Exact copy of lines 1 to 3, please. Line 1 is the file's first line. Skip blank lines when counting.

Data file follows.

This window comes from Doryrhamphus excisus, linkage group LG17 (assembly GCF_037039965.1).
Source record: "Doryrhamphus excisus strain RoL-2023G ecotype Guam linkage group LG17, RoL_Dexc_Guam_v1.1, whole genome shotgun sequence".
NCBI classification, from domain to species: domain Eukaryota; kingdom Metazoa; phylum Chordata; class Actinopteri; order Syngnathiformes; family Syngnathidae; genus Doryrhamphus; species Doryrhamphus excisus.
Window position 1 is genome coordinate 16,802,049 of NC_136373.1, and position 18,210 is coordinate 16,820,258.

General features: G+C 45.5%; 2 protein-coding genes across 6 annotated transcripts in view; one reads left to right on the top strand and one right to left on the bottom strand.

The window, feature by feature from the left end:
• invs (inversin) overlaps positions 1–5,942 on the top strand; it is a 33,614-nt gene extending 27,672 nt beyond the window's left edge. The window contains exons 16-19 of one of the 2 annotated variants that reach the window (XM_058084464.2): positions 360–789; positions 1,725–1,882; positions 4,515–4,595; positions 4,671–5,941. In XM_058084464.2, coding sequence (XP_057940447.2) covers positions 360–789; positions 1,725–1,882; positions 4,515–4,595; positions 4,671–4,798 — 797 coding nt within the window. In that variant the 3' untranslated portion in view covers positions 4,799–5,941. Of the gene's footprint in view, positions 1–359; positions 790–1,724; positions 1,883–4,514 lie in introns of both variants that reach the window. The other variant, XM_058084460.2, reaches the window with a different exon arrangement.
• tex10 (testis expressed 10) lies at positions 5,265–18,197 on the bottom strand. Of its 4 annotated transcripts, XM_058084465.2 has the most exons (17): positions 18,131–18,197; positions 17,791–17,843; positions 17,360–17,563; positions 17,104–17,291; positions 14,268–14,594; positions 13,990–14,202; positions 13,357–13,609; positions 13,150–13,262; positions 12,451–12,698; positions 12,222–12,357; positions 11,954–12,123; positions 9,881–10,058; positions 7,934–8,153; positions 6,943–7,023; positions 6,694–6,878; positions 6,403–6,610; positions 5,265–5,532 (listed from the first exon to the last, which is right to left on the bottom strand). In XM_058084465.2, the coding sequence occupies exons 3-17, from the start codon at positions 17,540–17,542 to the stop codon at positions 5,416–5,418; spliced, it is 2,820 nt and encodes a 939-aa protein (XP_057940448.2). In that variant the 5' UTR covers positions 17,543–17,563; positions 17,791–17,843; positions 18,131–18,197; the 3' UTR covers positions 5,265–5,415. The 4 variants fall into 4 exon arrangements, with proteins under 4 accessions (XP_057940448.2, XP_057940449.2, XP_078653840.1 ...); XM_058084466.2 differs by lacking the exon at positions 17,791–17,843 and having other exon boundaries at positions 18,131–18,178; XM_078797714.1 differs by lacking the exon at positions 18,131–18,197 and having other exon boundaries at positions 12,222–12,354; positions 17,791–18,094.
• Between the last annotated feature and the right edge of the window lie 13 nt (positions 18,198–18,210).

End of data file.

This window comes from Doryrhamphus excisus, linkage group LG17 (assembly GCF_037039965.1).
Source record: "Doryrhamphus excisus strain RoL-2023G ecotype Guam linkage group LG17, RoL_Dexc_Guam_v1.1, whole genome shotgun sequence".
NCBI classification, from domain to species: domain Eukaryota; kingdom Metazoa; phylum Chordata; class Actinopteri; order Syngnathiformes; family Syngnathidae; genus Doryrhamphus; species Doryrhamphus excisus.